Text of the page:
I was driving on South El Paso Street the other day and glanced at our village's office of the National Association for the Advancement of Colored People. I wondered if it was still open. Stop me if I'm wrong, but I think we recently picked a guy of African-American lineage as president of the United States. Game, set, match, African-Americans, right?
Why would the NAACP still be around? Is it holding out for pope?
(Footnote: Theologians believe an African-American pope would foster a deeper spirit of unity in the Catholic church. As a bonus, according to ex-Air Force Academy football coach Fisher DeBerry, who told us in 2005 that "Afro-American kids can run very, very well," a pope of African heritage would also easily defeat the leaders of all the other religions in the 100-yard dash.)
Anyway, I assumed the NAACP was out of business after 100 years. Have I mentioned that the president's father was from Kenya? Sarah Palin says it's right next to the country of Africa.
So goodnight, NAACP. Nice knowing ya'. You did a lot of great things. Now turn out the lights. Lock the doors. Maybe Doug Bruce can rent out the office for his comeback campaign (motto: "Kicking Around Some New Ideas as if They Were a Photographer's Knee.")
But then I called local NAACP chapter president Rosemary Harris Lytle, and it turns out that for the first time in recent memory — some might say ever — I was wrong. The NAACP is alive and well. And, according to Harris Lytle, as important as ever in Colorado Springs, which is in many ways to ethnic diversity, tolerance and acceptance what a rainbow trout is to cello music.
Harris Lytle returned last weekend from the NAACP's national convention in New York, which featured an address by President Barack Obama.
"Make no mistake," the president said. "The pain of discrimination is still felt in America."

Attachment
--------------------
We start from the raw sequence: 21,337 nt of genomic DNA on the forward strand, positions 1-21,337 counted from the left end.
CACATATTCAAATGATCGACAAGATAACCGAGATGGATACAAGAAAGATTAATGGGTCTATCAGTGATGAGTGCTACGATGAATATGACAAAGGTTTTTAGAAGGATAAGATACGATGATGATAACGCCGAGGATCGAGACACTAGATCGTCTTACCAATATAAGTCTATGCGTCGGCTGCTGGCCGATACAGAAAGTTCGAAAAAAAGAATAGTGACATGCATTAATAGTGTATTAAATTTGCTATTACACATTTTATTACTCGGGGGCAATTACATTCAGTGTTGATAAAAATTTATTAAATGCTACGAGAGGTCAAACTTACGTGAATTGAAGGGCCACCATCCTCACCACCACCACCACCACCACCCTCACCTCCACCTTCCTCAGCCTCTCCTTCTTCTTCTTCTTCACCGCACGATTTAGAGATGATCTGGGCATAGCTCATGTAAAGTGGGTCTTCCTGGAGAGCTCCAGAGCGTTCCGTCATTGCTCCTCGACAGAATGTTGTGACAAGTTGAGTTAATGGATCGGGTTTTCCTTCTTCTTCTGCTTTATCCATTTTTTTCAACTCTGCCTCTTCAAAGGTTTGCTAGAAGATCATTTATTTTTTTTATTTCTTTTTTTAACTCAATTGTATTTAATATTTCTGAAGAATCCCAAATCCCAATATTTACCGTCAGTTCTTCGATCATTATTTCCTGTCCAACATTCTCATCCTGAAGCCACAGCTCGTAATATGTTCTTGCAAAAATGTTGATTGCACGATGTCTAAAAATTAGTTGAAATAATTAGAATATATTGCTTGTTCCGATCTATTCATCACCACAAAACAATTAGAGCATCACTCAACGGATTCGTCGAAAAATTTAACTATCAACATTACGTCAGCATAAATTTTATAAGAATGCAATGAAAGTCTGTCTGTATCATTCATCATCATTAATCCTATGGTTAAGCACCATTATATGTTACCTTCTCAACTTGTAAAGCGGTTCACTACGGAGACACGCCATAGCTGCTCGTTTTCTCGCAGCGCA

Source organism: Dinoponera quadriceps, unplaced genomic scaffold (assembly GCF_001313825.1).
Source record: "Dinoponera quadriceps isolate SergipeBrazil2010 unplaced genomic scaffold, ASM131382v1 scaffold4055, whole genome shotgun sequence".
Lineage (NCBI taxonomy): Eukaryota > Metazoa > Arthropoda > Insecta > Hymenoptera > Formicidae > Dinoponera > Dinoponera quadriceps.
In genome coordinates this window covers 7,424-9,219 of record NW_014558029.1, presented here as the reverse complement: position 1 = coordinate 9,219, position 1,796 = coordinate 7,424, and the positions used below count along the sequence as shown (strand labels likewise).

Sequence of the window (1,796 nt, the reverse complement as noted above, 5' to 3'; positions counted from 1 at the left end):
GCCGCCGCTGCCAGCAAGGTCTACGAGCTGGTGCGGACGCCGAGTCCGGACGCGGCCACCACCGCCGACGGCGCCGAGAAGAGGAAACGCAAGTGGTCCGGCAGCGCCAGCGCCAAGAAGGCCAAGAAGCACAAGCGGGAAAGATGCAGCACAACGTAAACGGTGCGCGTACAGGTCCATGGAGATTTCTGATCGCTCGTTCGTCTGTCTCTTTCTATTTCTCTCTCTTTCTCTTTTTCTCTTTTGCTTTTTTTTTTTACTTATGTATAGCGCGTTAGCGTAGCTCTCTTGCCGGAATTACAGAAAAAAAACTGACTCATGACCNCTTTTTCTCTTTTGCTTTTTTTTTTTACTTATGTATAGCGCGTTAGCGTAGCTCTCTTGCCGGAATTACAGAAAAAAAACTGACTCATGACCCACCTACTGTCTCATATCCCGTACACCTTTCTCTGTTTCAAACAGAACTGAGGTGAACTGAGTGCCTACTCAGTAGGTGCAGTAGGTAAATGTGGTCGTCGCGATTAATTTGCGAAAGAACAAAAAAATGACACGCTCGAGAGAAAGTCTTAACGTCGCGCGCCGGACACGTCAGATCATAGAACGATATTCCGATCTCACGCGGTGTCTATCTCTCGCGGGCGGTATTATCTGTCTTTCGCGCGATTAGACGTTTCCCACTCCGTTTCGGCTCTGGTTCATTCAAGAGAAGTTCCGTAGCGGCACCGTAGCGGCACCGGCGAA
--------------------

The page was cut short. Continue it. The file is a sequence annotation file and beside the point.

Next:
He spoke of African-American women being paid less for the same jobs performed by people of different color and gender, Latinos "made to feel unwelcome in their own country" and Muslim Americans "viewed with suspicion for simply kneeling down to pray."
Obama also said the pain of discrimination is felt by "our gay brothers and sisters, still taunted, still attacked, still denied their rights."
Which brings us to some so-called leaders of our village, whose names we will not mention to save them from humiliation. An example would be Mayor Lionel Rivera. For the seventh straight year, and we do mean straight, our Mensa-like mayor has refused to recognize the town's annual gay pride festival, which took place Sunday.
(Mayor Rivera did not attend PrideFest, instead getting up early and putting in a full day performing his regular duties: hiding, avoiding eye contact with anyone and refusing to talk about his sketchy involvement in the mysterious U.S. Olympic Committee deal.)
And while our 10-watt bulb of a mayor clings to his long-standing policy of discrimination, our village received a glimmer of hope last week in the form of Vice Mayor Larry Small, who wants to be mayor. He wrote a letter of support for PrideFest.
Harris Lytle knew it was coming. Small, who is white, has been a regular in the mostly African-American congregation of Friendship Baptist Church for three years. Harris Lytle smiles when she talks of his first appearance.
"It was our [NAACP] Founders Day celebration and the church was full of African-American people and African-American culture and gospel music and, well, it's like being in Harlem for a moment," she says. "And right in the middle of it, there's Larry Small. So it was no surprise when he offered ceremonial support to PrideFest."
But, as Obama said last week, discrimination lives and work remains.
"There's hope for our town," she says, "but the hope has to come from the top. We've lost enough high-paying jobs and good companies because of our image as a place with Focus on the Family, a place where we try to keep gay people from breathing.
"We most definitely have an image. And it came right from the top."
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